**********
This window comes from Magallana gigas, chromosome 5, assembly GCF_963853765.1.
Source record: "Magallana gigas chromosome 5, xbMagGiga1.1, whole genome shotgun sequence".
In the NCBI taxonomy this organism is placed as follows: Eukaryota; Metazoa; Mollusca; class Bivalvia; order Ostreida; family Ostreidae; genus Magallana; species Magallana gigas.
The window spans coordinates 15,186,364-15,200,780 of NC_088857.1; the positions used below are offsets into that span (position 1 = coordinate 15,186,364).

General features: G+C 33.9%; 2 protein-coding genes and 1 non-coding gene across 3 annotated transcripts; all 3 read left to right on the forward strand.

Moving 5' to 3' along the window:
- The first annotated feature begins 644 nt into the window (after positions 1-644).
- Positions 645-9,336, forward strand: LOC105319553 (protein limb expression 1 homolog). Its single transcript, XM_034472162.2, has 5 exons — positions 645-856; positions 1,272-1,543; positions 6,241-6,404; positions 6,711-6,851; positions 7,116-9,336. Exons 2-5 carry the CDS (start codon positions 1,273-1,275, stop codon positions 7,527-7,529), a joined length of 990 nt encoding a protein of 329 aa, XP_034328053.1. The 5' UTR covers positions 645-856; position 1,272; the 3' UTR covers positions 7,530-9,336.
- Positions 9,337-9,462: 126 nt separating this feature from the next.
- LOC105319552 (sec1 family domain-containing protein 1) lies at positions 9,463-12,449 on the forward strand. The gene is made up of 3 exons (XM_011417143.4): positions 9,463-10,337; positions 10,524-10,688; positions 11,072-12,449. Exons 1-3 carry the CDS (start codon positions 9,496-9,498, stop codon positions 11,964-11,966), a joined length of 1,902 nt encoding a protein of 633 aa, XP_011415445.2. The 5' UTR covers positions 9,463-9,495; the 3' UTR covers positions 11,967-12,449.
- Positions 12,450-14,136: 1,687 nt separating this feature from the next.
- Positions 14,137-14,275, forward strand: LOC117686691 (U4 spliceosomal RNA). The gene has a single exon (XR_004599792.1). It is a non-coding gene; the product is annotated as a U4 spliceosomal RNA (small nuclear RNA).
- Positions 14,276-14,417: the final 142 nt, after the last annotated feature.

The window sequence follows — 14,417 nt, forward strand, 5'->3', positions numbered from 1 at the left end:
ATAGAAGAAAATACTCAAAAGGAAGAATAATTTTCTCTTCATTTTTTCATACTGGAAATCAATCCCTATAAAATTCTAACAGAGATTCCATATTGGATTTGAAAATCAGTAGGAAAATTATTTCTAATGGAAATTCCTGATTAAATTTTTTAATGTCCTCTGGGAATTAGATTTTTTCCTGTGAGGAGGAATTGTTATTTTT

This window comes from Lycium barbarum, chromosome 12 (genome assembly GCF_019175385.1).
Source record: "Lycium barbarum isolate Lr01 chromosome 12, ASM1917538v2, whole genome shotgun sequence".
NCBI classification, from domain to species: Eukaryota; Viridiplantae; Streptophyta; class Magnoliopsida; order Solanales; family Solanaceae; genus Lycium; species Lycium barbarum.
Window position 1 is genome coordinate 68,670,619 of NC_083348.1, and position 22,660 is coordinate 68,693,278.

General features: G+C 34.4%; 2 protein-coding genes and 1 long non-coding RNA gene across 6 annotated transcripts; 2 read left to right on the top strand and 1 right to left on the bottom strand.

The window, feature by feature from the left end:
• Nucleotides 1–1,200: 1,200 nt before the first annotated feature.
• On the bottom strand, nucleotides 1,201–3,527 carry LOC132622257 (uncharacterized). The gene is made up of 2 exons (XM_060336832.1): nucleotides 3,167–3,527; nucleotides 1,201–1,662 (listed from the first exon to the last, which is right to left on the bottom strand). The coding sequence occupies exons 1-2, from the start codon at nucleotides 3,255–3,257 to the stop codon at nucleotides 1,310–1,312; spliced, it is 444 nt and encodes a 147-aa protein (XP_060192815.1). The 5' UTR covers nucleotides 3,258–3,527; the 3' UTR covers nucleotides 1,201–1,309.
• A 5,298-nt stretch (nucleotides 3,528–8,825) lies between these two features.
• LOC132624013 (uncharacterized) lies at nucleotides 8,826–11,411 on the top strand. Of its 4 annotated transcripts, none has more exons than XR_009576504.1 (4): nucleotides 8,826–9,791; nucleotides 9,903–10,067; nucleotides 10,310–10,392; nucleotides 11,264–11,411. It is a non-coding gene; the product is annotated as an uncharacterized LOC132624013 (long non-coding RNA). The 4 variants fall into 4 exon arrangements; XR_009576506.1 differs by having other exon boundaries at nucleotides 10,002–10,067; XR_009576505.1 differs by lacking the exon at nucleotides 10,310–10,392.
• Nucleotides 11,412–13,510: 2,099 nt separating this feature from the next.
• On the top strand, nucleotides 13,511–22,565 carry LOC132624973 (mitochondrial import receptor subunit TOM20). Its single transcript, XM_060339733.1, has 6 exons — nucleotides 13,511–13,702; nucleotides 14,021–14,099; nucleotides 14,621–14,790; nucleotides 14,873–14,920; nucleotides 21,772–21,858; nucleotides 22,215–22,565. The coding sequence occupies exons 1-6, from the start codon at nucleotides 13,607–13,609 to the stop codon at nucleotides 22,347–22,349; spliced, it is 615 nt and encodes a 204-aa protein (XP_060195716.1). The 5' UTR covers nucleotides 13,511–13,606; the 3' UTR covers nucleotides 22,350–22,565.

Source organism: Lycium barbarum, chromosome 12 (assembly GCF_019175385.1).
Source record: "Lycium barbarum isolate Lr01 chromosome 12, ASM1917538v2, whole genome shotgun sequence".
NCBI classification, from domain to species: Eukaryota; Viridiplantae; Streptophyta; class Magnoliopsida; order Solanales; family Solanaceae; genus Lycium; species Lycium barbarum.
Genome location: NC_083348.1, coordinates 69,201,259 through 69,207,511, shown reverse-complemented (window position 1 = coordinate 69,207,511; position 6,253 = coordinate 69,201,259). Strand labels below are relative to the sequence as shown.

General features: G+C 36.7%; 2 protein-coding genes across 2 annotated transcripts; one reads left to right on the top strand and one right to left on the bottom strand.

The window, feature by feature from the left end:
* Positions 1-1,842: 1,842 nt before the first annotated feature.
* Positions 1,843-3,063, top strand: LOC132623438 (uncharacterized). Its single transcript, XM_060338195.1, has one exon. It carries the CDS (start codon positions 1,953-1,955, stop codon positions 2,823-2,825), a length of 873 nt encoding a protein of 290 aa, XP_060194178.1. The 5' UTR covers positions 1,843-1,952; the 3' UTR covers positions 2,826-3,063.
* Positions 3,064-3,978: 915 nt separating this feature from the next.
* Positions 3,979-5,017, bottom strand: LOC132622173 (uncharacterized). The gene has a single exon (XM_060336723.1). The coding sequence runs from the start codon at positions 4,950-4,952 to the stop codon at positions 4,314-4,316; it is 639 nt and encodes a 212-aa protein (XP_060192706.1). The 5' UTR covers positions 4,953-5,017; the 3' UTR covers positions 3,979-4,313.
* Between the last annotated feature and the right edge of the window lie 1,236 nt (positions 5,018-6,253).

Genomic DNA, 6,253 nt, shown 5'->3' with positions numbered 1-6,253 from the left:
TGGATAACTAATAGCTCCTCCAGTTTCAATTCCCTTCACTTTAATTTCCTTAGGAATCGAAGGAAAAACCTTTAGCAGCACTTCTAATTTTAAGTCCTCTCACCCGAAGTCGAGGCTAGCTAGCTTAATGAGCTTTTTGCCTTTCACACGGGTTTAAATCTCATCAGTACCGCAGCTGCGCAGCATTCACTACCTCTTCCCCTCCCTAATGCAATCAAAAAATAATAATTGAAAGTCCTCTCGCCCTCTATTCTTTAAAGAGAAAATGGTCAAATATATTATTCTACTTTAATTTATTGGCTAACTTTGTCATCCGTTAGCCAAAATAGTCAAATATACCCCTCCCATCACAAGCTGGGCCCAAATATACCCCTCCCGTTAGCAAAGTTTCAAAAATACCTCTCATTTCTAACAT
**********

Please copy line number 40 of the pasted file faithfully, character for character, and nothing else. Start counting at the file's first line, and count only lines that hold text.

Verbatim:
TGGATAACTAATAGCTCCTCCAGTTTCAATTCCCTTCACTTTAATTTCCTTAGGAATCGAAGGAAAAACCTTTAGCAGCACTTCTAATTTTAAGTCCTCTCACCCGAAGTCGAGGCTAGCTAGCTTAATGAGCTTTTTGCCTTTCACACGGGTTTAAATCTCATCAGTACCGCAGCTGCGCAGCATTCACTACCTCTTCCCCTCCCTAATGCAATCAAAAAATAATAATTGAAAGTCCTCTCGCCCTCTATTCTTTAAAGAGAAAATGGTCAAATATATTATTCTACTTTAATTTATTGGCTAACTTTGTCATCCGTTAGCCAAAATAGTCAAATATACCCCTCCCATCACAAGCTGGGCCCAAATATACCCCTCCCGTTAGCAAAGTTTCAAAAATACCTCTCATTTCTAACAT